State lawmakers cannot use proceeds from trust land sales or leases to run the Land Department, at least not without getting voter approval, the Arizona Court of Appeals ruled Nov. 17.
In a unanimous decision, the judges rejected arguments by the Brewer administration that the diversion of cash is legal.
Attorneys for the state Land Department, which manages the properties, had argued that anything that the Land Department does to improve the value of the trust's land increases the amount of money that the trust earns. That meets the constitutional requirements, the lawyers argued.
Judge Donn Kessler said that is legally irrelevant because the Arizona Constitution specifically forbids what was done.
"If the Legislature desires to use the proceeds from trust lands to pay for managing trust lands, it must obtain permission from the people of Arizona in the form of a constitutional amendment," he wrote for the court.
Land Commissioner Maria Baier said she was still studying the ruling. But she said it is likely see will seek review by the Arizona Supreme Court.
The lawsuit stems from an effort by legislators to provide more money for the Land Department. Of the 10 million acres Arizona got when it became a state, about 9.2 million acres remain.
The federal law conveying the land to the state specified that when Arizona sells such land, the money must go to specific beneficiaries, mostly public schools.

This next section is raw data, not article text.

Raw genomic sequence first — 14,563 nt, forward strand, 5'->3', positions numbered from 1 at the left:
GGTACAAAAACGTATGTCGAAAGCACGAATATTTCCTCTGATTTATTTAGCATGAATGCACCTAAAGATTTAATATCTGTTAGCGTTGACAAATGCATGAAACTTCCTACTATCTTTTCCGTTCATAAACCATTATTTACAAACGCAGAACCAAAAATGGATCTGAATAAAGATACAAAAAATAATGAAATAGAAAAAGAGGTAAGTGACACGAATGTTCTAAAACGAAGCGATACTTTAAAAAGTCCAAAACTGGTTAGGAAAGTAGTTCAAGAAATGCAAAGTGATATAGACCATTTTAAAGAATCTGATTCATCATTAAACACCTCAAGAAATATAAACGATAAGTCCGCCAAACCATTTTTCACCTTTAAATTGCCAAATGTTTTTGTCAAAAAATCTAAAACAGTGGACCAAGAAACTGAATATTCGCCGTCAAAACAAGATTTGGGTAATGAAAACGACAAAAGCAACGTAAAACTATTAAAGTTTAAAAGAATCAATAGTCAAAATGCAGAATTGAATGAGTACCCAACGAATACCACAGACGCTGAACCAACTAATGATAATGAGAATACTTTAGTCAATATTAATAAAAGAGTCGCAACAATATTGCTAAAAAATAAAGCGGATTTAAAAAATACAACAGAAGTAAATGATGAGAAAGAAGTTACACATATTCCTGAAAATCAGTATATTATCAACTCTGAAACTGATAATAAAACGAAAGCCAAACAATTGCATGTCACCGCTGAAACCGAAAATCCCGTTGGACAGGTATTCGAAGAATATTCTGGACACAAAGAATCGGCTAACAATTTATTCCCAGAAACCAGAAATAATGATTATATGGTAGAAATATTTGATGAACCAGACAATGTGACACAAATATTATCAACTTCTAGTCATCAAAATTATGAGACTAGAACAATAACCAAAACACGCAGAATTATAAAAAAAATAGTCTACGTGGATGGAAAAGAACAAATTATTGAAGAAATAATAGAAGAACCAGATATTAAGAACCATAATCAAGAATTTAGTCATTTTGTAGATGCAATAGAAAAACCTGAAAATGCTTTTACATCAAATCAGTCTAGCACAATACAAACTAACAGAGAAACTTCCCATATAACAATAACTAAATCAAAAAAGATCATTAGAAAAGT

The Arizona Constitution forbids taking money from trust funds for any reason other than the purpose for which they were established.
Two years ago, though, the Legislature let the state land commissioner divert up to 10 percent of what was raised in the prior fiscal year in proceeds from all trusts, including the one for public schools.
This includes not only property that the state sells, but also any revenues generated from the sale of minerals and timber on that land. That move allowed lawmakers to cut taxpayer funding used to run the Land Department so funds could be shifted to plug other budget holes.
Proponents of the move argued it would help the trust - and the beneficiaries -- in the long run.
It could help the agency prepare state land so that it's ready to sell later, when the real-estate market returns and developers want to buy it, presumably, at higher prices.
And Baier said using some of the proceeds is only logical.
"Most trusts don't function unless there's a funding mechanism built into them," she said.
Kessler, however, accepted the arguments of the Center for Law in the Public Interest, saying the courts cannot ignore the plain requirements of the Arizona Constitution.
He said the legislation allows the use of trust funds to assist the state in reducing budget deficits.
"In doing so, it diverts money from the trusts' permanent funds, depriving the trusts of the value of lands sold and the products derived from such lands, as well as interest earned on those proceeds," he wrote. "It is a paramount requirement that the trusts must be fully compensated for any lands or products lost from the trust through sales."
The case is Rumery v. Baier 1 CA-CV 10-0807.
by Howard Fischer Arizona Business Gazette Nov. 24, 2011 12:00 AM
Court: Trust-land proceeds can't be used to run department
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